By Goliath J. Davis, III, Ph.D., Contributor
ST. PETERSBURG — The recent press release by Mayor Rick Kriseman regarding the impending development at the site of the old police complex is good news on two fronts.
It announced the mixed-use complex slated for the site and the upcoming monument for the Courageous Twelve, a group of African-American police officers responsible for the full integration of the St. Petersburg Police Department. Their lawsuit changed the face of law enforcement in St. Pete, the Tampa Bay area, the State of Florida and the nation.
Mayor Kriseman and the Edge Central Development group are to be commended for their collaboration on the project and the Courageous Twelve Monument. Recognizing the monument commemorating the historic civil rights accomplishment of the 12 African-American officers, Mayor Kriseman stated they would be “properly honored and remembered for as long as the sun shines on our great city.”
A principal in the Edge Central Development alliance, Jay Miller, speaking on behalf of the group, reported he and his partners are excited about the project and pleased to “honor the historic crusade of the Courageous Twelve.” Miller stated they are looking forward to working with the arts community to create transformational art that informs the community.
The former police headquarters at 1300 First Ave. N is the address where the Courageous Twelve worked. It is the site of the Edge Group’s new development project and the Courageous Twelve monument — how fitting? A memorial commemorating their struggle and their ultimate victory will be erected at the site of the original injustices and pain — a brilliant move by the mayor and the Edge Central Group.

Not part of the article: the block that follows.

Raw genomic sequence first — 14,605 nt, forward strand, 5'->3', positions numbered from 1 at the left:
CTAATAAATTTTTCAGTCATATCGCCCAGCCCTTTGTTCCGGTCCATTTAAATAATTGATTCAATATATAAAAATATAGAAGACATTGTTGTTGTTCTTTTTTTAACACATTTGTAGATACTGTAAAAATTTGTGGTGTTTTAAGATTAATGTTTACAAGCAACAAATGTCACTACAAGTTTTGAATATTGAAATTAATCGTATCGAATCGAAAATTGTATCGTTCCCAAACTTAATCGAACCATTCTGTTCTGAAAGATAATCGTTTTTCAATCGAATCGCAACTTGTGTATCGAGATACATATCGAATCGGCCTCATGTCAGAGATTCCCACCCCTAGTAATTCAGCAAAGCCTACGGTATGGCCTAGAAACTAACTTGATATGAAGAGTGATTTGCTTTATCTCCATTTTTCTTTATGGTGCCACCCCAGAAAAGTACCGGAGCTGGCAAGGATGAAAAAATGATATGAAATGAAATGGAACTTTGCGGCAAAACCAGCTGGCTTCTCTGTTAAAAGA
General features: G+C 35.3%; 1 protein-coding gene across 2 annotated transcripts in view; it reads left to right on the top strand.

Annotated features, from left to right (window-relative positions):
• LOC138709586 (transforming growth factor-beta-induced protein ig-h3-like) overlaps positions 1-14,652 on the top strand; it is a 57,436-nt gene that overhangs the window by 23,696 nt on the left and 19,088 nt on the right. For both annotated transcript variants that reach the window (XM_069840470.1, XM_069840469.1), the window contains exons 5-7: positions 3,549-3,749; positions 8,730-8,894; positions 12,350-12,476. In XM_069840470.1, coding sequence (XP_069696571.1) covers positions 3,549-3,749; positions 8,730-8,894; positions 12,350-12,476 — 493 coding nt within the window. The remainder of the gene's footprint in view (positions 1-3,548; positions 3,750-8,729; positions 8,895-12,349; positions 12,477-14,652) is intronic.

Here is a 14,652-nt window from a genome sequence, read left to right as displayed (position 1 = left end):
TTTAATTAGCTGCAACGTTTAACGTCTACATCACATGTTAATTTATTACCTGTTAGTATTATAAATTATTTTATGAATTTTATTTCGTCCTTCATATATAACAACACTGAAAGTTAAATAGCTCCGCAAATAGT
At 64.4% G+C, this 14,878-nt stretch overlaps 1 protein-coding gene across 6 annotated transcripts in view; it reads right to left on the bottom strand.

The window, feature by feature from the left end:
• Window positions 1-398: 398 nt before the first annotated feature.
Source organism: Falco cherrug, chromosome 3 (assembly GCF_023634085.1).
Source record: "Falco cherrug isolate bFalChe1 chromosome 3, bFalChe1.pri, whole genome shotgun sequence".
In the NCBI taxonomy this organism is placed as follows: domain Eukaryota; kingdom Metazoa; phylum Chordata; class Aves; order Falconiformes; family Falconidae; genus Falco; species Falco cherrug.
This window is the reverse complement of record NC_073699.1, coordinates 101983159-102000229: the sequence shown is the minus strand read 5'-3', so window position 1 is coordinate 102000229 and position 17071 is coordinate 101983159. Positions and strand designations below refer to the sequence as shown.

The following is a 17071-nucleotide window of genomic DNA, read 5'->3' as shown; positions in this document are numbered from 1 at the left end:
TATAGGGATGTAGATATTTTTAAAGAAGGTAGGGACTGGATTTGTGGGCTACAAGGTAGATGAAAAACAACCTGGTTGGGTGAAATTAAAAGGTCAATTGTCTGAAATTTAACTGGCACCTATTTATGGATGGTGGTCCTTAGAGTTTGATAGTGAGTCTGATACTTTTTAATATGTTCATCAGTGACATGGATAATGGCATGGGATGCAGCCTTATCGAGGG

I am sure Leon Jackson, the last surviving member of the Courageous Twelve, is pleased with the announcement, and I imagine family members of the other 11 deceased members are also pleased. The mayor has found a way to honor those 12 heroes at a prominent site where the community will live, shop and conduct business.
Four officers in the City of Tampa were recently recognized for taking the Courageous Twelve blueprint and utilizing it to fully integrate the Tampa Police Department. I am sure they will also be honored with a monument sometime in the future. All four officers are currently living, and I pray their recognition will come soon.
One of the byproducts of the Black Lives Matter Movement has been the removal of statues of Civil War generals and others associated with racism and discrimination. Ironically, the Courageous Twelve waged war against racism and injustice and at a time when monuments that celebrate those who fought to preserve these wrongs are being taken down. We are witness to the development of a monument to commemorate the eradication of racial injustice in American law enforcement.
St. Petersburg is justly proud of the Courageous Twelve and stands in awe of their tireless struggle to secure justice at the risk of great harm and peril. We must never forget their families and their commitment to support their loved ones in the pursuit of justice they also valued.
The soon-to-be-created and erected monument is not just a fitting tribute but a vivid reminder that we all should remain vigilant as we journey to secure liberty and justice for all.
Hats off to Mayor Kriseman and the Edge Central Development Group, and a gigantic thank you to the Courageous Twelve and their families.